Valentine's Day in Mexico...or Southern Italy Part 2


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Europe » France » Brittany » Rennes
February 14th 2007
Published: March 1st 2007EDIT THIS ENTRY

Note: This is the second installment of a 3-part series that describes in vague detail the events of my Valentine's Day.

On the Rennes campus, there are 4 cafeterias that I know of. One is enormous, 2 are little sandwich shops, and the fourth is like a really crappy, French DK's. Each has its pluses and minuses, and none serve the same thing. I decided to go buy a panini at the biggest one, go to the not-DK's for some barbecue sauce, then seat myself a sandwich shop to chat amicably with my friends. Sounds rather straight-forward, quoi? Mais non. The fates were not aligned this day, my friends. One was eating grilled sausage at non-DK's, one had a salad at a cafe, one skipped lunch, and the other was seated at a table alone all the way across campus.

The only panini left had bacon. Not real bacon, just pork fat rendered into the shape of bacon, slathered in grease, and unhappily slapped into the middle of a grilled baguette, no doubt by a disgruntled foodservice employee as slimy as the bacon, on the verge of going on strike. I sauntered away, obviously frustrated and annoyed at the university culinary system. On my way out the door, a new sandwich style caught my eye. I read the sign above. Ham, tomato, egg, and lettuce, all on a 6" brioche. Delish! I ordered it and strolled back to non-DK's for some BBQ.

I took my sandwich out of the bag, lifted the top piece of bread, and discovered the Indian Ocean of mayonnaise, right there on my sandwich. I could discern only the corners of each tomato quarter, floating like disoriented pirate ships through waves of whipped egg muck. I reached for the BBQ sauce, eyeing my discovery with marked displeasure. As my already buttery fingers clenched the bottle, a minion of the foodservice began to protest. Did my ears mistake me? It really is not possible to buy a sandwich at another cafe 10 feet away and then not use this sauce? A flurry of hand gestures and the word Prohibited!! were perceived. I played the foreigner card and mumbled Next time, next time. Yes, yes. Oh my. Next time, yes, sorry. I spanked the top half of bread with the sauce, and proceeded onto the next cafe to procure a scraping utensil and mayo depository.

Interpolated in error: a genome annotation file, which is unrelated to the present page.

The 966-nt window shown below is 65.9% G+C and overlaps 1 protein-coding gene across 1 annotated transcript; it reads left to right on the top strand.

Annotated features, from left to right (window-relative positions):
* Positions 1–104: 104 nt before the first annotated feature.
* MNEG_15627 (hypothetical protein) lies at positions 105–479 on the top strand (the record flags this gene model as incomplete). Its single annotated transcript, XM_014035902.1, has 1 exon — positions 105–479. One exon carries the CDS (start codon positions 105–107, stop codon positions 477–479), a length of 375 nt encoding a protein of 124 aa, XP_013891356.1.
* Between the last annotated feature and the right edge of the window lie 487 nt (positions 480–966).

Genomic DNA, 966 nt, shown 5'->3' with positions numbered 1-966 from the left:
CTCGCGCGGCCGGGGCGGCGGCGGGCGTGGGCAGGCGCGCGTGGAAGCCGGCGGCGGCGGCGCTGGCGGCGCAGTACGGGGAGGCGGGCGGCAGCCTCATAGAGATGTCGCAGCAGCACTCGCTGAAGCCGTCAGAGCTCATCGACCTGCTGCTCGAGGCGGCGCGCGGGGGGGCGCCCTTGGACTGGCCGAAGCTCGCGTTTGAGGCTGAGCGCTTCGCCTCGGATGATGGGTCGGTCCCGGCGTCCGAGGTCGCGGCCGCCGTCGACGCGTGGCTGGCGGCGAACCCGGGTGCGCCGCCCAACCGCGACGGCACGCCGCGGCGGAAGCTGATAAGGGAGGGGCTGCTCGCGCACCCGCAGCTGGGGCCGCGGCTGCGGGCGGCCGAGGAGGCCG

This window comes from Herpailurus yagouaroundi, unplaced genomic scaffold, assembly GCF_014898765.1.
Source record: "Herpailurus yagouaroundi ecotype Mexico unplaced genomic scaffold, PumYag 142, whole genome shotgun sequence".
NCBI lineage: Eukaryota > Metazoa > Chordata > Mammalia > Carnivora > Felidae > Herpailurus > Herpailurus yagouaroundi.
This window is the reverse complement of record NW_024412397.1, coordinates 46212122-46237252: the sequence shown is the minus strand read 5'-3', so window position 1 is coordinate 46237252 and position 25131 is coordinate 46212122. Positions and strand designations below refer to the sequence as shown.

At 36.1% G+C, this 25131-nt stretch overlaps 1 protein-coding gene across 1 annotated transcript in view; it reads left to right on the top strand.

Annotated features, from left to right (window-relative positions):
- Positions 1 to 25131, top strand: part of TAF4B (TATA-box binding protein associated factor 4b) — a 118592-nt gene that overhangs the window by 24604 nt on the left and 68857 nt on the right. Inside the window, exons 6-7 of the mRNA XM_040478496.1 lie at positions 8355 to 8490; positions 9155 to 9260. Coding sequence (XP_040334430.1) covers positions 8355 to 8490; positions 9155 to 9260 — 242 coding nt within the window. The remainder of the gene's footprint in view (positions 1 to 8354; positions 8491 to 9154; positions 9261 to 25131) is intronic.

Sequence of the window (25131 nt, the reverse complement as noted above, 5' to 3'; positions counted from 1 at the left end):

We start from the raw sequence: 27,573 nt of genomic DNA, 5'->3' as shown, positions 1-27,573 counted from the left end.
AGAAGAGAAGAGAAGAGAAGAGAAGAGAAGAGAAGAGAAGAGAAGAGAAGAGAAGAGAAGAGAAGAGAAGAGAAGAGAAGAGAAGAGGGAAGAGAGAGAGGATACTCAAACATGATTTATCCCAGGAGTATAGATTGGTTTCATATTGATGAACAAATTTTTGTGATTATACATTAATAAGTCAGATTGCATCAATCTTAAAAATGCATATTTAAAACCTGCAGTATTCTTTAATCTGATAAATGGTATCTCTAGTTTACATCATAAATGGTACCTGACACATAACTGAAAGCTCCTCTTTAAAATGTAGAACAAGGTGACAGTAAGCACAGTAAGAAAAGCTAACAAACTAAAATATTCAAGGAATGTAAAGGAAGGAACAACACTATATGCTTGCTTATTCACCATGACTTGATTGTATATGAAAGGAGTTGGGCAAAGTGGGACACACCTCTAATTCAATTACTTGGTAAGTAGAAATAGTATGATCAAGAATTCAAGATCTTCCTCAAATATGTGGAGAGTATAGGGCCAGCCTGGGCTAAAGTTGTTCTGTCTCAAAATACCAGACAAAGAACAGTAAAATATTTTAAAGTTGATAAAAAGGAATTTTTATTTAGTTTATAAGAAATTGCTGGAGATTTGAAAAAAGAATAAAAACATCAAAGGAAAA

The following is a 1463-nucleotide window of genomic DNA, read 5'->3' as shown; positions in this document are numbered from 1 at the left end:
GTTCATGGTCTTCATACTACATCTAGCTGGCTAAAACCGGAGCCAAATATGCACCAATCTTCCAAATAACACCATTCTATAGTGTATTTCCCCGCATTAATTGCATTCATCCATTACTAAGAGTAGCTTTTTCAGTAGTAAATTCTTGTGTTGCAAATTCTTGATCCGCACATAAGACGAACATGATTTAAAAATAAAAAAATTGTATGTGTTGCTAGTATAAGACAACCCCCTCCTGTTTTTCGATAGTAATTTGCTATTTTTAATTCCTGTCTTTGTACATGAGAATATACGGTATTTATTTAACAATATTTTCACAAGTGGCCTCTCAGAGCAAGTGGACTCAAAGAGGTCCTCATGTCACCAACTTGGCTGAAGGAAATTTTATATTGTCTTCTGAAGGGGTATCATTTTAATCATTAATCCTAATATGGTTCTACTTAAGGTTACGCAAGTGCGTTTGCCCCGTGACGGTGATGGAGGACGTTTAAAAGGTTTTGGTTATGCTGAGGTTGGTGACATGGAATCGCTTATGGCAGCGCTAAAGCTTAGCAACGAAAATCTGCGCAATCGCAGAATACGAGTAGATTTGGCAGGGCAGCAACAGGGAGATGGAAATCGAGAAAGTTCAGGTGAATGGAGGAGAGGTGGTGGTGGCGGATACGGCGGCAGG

As I walked up to the counter of the cafe, cradling my sandwich and reaching for a knife, I was yet again met with a strong interdiction. I could not use one of the one-hundred plastic knives, lying in a pile on the counter as big as a shoebox, because I had purchased my sandwich at another branch of the same university foodservice outlet. I reached for a napkin. Prohibited!!!
I glared at the lady behind the counter, stalked away, and sat down at a table. Using the sandwich bag as a mitten, I began to excavate the actual sandwich. A half-hour had already passed, and lunch would be over soon, as evidenced by the lack of students in line for sandwiches, as well as several empty tables surrounding me. A tap on the shoulder. What the flying fuck??! The same lunchlady patrolman was now insisting that I leave the premises. The tables at that certain cafe were restricted ONLY to those students who had bought a sandwich at that ONE SPECIFIC CAFE. My voice rose like a tidal wave. I pointed out the fact that a) lunch was over; b) every single cafe is run by the same establishment; c) there were absolutely no students in line to get a sandwich; d) there were plenty of other empty tables, in case 20 students got in line, as promised by the lunch lady, and e) unquestionably, it was NOT my fault that she hated her job.

After this last punch in the face, I left the cafe to enjoy my sandwich à mayonnaise the traditional way....on strike.

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